Today, I bit the bullet and purchased a new video card from Tiger Direct to replace my aging Foxconn GeForce 8800 GTS–the old model with the G80 architecture and 320 MB of video RAM that I bought for way too much money about two weeks before the cheaper and slightly better-performing 8800 GT was released. My disappointment was palpable, like many things are.
However, the GeForce has served me well and I’ve gotten nearly two and a half years of bang out of my buck. Of course, it would go even further if I wasn’t greedy and didn’t want to run Starcraft 2 at 1080P on full settings on a 47 inch LCD… but I digress.
The replacement? An XFX Radeon HD 4890. Just look at the benchmarks, then the price, and it’s easy to see why this was my option. The 4890 reference card noticably beats the Geforce GTX260 at most applications, with the bonus of being less expensive. Unfortunately, I missed the opportunity to get the Radeon for less than $200, as they disappeared from the market for a few weeks. Now they’re back–only temporarily, if I had to guess–for the vicinity of $210. (The ever-lovable Bing Cashback program has raked me 21 dollars in return, though, so I’ve got that going for me, which is nice.)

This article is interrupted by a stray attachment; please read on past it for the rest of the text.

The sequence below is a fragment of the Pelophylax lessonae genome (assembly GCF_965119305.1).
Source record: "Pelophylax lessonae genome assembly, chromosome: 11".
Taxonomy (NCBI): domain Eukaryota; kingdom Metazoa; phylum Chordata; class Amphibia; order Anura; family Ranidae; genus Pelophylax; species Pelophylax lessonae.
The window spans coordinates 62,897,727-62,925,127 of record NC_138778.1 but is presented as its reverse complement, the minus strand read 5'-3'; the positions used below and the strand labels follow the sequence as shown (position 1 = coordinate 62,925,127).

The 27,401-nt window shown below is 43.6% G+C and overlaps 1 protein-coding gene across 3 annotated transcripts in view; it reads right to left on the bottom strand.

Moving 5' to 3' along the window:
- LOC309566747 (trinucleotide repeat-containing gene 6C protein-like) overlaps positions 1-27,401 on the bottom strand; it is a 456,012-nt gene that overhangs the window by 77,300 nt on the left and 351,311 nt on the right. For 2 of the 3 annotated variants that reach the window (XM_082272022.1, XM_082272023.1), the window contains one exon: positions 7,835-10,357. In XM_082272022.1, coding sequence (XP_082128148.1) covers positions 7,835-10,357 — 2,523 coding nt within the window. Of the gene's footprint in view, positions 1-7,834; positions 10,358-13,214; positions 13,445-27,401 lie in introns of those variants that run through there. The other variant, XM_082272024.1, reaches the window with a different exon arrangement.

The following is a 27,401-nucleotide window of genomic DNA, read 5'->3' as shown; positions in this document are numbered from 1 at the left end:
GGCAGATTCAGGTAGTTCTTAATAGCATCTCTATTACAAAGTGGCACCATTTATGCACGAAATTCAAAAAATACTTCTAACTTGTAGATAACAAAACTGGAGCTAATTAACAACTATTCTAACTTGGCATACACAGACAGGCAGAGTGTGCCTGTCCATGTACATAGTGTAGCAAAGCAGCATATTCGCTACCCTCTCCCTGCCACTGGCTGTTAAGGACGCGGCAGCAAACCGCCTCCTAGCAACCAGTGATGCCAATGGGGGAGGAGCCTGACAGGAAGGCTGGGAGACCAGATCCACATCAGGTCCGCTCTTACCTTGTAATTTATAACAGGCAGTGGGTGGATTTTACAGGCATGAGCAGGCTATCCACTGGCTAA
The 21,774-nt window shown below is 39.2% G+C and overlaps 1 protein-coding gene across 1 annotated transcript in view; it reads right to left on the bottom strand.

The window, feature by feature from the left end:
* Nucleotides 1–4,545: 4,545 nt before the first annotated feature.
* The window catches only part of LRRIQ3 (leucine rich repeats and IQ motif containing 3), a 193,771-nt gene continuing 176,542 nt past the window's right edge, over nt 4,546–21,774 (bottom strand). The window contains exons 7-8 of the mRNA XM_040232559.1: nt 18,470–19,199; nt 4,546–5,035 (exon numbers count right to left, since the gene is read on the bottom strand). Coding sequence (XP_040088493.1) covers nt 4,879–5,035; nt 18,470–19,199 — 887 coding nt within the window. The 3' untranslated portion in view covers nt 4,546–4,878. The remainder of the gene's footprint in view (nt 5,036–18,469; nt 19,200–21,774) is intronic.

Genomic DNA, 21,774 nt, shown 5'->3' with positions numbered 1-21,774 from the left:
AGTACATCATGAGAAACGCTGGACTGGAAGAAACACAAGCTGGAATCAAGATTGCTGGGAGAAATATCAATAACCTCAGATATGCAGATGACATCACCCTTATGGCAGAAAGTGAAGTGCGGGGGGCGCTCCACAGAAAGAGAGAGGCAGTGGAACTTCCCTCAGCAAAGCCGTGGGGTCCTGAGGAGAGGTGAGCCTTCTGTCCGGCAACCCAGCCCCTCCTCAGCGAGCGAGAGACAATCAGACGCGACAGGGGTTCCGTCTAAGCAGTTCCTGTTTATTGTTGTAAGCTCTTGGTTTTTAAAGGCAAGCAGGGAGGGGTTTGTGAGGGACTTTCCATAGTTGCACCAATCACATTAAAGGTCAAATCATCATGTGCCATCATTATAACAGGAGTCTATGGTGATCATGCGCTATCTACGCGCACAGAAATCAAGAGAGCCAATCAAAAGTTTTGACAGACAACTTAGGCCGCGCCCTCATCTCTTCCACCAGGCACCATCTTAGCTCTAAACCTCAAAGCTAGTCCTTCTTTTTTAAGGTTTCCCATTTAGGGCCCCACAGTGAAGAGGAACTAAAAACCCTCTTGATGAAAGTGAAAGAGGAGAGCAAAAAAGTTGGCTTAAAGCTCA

I also slid in under the wire for free shipping at Tiger Direct, an offer which supposedly is ending today; so I’ve got free UPS shipping on an order placed on Wednesday which is estimated to arrive on Friday. If this estimate comes true, I will most definitely be pleasantly surprised. I couldn’t swear to it, but I recall Tiger Direct surprising me with their quick shipment of my Acer Aspire One and its accessories that I bought from them back in October, so I can hope.
I don’t yet have a tracking code, so I can’t sit on UPS’s website hitting the F5 key, fortunately.
My only remaining concern is my old Core 2 Duo E6550 @ 2.33 GHz sitting in its now-obsolete LGA 775 socket. I’m sure the performance boon from a CPU upgrade would have almost doubled the effect of this upgrade, but neither of my options seemed exactly lucrative. I could upgrade to a later Core 2 Duo model such as the E8400, but I would be upgrading to an already obsolete CPU; or I could upgrade to a Core i5, which would require a new motherboard as well as new RAM, bringing the expense of this upgrade to the vicinity of $600, and considering my upcoming two-week trip across the country, I’m not feeling up to spending that much at the moment.
Still, barring the surprise of an extreme bottleneck at the CPU, the Radeon should smoke my current GeForce and I should be able to kick all my games up a notch even without a CPU upgrade. Sweet!